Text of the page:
Time to Get Your Barbecue in Shape for Summer

Thursday, March 22, 2012 @ 09:03 AM
Lee Phillips

Before your first barbecue in the new summer season (though we think you should be cooking all year round!) you need to do a few health checks as well as give it a thorough clean, a couple of hours out in the garden on a warm day now will mean that your barbecue runs as new throughout the cooking season. Here are a few tips to help you along the way.

Step One:

Remove all the cooking grids, grates and burners (where possible) then inspect and clean any build-up of grease on the inside of the oven with a sturdy bristle brush. Using a suitable cleaner, scrub the inside and outside of the oven and then rinse with water, take care when cleaning the outside areas so as not to scratch or mark the BBQ, your better to use a standard dishcloth or washing up sponge.

Never use oven cleaners on your barbecue, they are very corrosive and will damage the components and may also dis-colour the finish.

Step Two:

Inspect all the burners making sure there are no holes rusted through at any point. Should any holes be visible get on to your manufacturer or the barbecue centre to get new parts, never use the BBQ with damaged burners. Clean out any clogged ports using a toothpick, never use metal parts to clean the ports as they can damage them, this will lead to irregular heat and the burning of more gas. Check all ignitor contacts to ensure they are not corroded or loose and remove any debris from the electrode. Check the venturi tubes (these are where the gas and air a drawn through) clean them with a brush, Spiders in particular love to nest in these tubes, if not cleaned regularly the nest and other debris will cause a blockage and in turn damage.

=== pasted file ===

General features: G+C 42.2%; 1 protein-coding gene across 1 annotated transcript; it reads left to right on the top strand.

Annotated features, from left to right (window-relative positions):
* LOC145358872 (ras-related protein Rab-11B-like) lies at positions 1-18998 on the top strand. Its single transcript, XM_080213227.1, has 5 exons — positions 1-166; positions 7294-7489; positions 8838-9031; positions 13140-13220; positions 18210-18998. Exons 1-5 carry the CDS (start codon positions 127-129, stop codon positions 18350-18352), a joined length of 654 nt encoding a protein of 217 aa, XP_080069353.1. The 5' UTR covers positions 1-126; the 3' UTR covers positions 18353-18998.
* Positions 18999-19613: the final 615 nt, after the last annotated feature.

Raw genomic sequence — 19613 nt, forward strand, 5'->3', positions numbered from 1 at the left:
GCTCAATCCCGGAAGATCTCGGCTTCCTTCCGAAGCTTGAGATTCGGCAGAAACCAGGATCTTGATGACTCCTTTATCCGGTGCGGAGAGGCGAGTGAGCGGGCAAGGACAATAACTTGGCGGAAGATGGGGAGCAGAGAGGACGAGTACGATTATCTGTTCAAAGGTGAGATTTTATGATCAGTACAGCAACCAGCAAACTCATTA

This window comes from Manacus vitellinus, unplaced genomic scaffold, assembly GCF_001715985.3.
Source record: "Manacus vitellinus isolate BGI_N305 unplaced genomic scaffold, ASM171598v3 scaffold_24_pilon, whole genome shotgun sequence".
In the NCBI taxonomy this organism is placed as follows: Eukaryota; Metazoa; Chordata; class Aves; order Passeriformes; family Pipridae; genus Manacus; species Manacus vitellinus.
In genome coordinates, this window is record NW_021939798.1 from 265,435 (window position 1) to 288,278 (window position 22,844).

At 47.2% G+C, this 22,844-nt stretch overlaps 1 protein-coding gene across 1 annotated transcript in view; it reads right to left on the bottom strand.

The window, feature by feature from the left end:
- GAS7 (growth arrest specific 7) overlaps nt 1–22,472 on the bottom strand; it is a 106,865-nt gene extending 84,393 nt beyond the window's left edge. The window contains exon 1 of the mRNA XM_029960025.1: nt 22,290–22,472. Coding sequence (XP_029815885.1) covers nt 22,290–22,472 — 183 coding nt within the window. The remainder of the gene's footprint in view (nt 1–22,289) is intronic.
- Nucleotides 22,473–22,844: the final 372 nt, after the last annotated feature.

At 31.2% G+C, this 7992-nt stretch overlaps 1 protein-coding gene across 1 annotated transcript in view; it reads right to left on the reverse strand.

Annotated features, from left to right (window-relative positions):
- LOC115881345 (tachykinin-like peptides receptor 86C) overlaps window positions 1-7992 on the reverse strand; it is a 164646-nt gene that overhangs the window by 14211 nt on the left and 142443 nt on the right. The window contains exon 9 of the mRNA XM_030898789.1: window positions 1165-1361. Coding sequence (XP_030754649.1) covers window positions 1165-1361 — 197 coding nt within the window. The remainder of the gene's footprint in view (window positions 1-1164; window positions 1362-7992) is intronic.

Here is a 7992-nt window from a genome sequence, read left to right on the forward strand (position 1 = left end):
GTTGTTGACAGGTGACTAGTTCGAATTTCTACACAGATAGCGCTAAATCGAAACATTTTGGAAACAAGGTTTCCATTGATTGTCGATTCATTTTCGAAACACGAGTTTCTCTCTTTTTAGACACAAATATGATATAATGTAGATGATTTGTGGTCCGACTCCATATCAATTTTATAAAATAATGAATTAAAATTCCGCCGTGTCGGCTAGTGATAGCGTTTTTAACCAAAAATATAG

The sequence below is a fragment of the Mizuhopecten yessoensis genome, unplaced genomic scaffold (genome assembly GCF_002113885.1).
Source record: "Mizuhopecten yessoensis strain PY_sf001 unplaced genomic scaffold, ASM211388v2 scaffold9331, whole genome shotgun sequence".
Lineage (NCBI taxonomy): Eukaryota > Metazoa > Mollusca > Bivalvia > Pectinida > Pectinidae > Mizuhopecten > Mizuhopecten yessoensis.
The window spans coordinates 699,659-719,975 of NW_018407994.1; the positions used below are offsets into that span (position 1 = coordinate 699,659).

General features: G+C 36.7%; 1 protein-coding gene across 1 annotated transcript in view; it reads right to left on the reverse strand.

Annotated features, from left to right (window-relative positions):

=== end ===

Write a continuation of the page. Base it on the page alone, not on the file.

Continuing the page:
Step Three:

Check the cooking grids and make sure no welds are broken and brush off any stuck on residue. If you have cast iron cooking grids, season them with a good quality cooking oil to help stop food from sticking, this will also prevent rusting.

Step Four:

Inspect the gas hose and fittings, gas hose will only have a 1 or 2 year life. To check the hose pinch it between your fingers and look for cracks, this will be the first signs of wear, from there mix a solution of water and washing-up liquid and brush or sponge all over the hose and fitting joints, then slowly turn on the gas, if you see bubbles or foaming at any point along the hose it’s time to replace, if there are bubbles at the clips then check they are tight and re-test.

Step Five:

Finally check the condition of your control knobs, thermometer and handles, these are all small items that can be replaced easily on all good barbecue makes, changing these if any are broken or damaged will make cooking control easier and more accurate, it can also bring your barbecue back to life!

All these checks can be carried out at your leisure on a weekend afternoon, no need to rush through it, so relax and look forward to the first grill-up!

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